Originally a 30-watt lamp, the Centennial Light now produces nearly as much light as a 4-watt nightlight. The hand-blown, carbon-filament common light bulb was created by French inventor Adolphe Chaillet, who also applied for a patent for it. It was produced in the late 1890s by the Shelby Electric Company in Shelby, Ohio, and many others just like it are still in use today.
Dennis Bernal, according to Zylpha Bernal Beck, gave the lightbulb to the fire department in 1901. The Livermore Power and Water Company was owned by Bernal, who also donated the lightbulb to the fire department after selling the business.
In 1972, journalist Mike Dunstan discovered its extraordinary tenacity. After spending weeks interviewing residents of Livermore who had lived there all of their lives, he published "Light Bulb May Be World's Oldest" in the Tri-Valley Herald.
Dunstan got in touch with General Electric, Ripley's Believe It or Not, and the Guinness Book of World Records, all of which confirmed that it was the world's longest-lasting bulb. The post was informed to Charles Kuralt of the CBS-TV program On the Road with Charles Kuralt.
In order to prevent the bulb from being destroyed if the lamp's socket was unscrewed, the cord was severed before the lamp was moved to Fire Station #6 for the fire department in 1976. Only 22 minutes were lost during the switch, which was carried out in a specially constructed box with a full firetruck escort.
The emergency generator at the new fire station was connected to the light bulb by an electrician on site. According to Ripley's Believe It Or Not, the brief interruption will not affect the bulb's history of consistent fires. Since then, the light has been powered by an uninterruptible power source; previously, it had only been taken off the grid for brief periods of time (for example, a week in 1937 for a renovation).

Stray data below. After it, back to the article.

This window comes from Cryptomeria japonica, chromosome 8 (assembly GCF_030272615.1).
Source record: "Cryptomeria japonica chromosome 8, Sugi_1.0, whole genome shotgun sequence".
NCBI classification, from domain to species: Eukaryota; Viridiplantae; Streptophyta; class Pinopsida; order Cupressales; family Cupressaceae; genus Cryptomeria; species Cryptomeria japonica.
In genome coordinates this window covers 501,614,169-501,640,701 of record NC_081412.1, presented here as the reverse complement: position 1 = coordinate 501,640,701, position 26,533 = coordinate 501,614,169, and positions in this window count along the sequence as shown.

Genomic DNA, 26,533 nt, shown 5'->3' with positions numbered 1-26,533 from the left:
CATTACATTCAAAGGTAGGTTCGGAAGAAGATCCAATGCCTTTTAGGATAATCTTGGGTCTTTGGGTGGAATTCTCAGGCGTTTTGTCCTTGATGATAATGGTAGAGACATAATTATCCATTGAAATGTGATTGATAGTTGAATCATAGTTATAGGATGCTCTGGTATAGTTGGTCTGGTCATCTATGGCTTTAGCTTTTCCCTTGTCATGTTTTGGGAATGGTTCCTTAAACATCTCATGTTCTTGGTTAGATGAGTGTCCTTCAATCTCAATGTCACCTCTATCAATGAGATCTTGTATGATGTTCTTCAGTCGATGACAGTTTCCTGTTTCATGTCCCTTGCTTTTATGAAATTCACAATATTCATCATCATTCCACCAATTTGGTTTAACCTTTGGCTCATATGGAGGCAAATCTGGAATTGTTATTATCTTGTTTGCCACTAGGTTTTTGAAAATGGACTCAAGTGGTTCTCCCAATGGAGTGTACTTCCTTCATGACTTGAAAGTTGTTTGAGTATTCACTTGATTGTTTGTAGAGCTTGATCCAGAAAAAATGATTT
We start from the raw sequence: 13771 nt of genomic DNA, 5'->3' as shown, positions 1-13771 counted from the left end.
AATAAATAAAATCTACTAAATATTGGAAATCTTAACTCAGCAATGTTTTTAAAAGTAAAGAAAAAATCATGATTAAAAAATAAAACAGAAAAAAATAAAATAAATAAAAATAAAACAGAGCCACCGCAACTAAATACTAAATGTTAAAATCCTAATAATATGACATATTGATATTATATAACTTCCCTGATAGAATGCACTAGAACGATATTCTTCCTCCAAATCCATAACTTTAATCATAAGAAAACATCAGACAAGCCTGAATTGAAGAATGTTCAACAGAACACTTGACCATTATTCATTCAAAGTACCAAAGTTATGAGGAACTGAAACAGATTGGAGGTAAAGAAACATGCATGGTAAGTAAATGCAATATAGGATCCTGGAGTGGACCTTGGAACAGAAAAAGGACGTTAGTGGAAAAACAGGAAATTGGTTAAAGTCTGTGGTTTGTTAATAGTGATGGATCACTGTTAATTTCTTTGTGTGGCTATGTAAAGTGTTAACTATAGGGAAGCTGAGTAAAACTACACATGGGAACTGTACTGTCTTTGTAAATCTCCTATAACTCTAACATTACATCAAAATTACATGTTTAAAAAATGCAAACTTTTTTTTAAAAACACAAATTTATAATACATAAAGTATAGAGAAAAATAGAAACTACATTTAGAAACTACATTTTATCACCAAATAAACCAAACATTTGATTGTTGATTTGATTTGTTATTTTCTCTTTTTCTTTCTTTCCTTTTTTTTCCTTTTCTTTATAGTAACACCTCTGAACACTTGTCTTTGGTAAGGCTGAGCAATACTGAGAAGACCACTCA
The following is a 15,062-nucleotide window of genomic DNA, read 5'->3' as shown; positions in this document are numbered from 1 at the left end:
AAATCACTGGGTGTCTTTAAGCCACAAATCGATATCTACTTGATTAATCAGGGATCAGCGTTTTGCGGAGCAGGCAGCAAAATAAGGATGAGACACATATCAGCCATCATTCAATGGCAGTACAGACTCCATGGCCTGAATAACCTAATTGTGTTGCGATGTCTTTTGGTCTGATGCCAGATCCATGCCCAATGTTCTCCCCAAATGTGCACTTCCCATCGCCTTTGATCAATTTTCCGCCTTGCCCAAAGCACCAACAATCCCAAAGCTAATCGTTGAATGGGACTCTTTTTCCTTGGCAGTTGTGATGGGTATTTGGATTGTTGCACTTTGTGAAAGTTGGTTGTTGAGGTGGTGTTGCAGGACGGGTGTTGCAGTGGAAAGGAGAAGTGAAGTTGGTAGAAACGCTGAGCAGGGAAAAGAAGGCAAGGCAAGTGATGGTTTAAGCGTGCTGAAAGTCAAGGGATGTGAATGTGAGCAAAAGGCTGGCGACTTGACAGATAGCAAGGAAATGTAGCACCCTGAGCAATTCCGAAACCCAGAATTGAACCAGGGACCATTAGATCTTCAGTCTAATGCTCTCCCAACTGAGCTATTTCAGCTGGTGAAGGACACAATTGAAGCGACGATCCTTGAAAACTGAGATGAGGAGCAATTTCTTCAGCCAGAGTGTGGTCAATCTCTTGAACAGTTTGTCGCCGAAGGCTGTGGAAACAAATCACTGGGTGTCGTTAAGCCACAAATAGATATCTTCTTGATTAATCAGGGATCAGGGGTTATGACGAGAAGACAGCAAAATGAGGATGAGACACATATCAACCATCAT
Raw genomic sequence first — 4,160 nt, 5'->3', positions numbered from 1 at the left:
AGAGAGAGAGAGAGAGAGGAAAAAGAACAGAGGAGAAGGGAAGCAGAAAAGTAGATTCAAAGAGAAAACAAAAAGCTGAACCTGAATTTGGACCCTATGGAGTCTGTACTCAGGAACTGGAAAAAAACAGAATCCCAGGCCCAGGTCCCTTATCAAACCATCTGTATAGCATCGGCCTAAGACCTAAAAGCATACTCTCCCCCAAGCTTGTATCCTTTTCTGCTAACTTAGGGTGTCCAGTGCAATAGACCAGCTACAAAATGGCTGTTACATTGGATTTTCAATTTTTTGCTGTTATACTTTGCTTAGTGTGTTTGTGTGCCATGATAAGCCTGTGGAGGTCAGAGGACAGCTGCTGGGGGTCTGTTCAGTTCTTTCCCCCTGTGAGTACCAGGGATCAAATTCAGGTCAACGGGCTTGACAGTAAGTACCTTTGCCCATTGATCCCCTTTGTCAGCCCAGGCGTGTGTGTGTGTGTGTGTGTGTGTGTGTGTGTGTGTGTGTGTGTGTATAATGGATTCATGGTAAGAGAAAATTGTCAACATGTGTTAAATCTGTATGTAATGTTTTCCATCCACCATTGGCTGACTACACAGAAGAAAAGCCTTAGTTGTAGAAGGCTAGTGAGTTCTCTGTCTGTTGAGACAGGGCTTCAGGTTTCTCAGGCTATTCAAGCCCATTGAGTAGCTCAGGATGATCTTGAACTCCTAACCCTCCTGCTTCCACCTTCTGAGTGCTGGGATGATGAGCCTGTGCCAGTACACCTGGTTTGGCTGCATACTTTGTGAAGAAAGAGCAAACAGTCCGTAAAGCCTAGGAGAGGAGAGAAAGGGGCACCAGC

A dedicated webcam allowed the general public to see the bulb had apparently burned out on the evening of May 20, 2013. The following morning, an electrician was contacted to confirm the situation. The light wasn't burned out, as was discovered when the dedicated power source was turned off using an extension cable. The power supply was found to be broken. The sun had been out for nearly nine hours and 45 minutes before it was finally restored.
Fun Facts About the Bulb
- The Centennial Light Bulb turned 100 years old in 2001. There was live music and a community barbecue!
- In 2013, those who keep an eye on bulbs were startled when the light seemed to go out. Fortunately, a bad power supply was the culprit. Shortly after, the Centennial Light Bulb lit up.
- The live webcam on the light bulb allows you to check on its progress even though it might not make for particularly compelling entertainment.
A Burning Conspiracy
The Centennial Bulb is more than just a piece of filament, metal, and glass artifact. Given its past and remarkable durability, there must be more to this tiny relic than just its production. The most well-known lightbulb myth is that once upon a time, things were made to last. Beginning in the 1920s, a group of businessmen understood that if a product refused to age, then it would spell the end for their industry. The first global cartel to shorten the life of the incandescent light bulb was soon after established.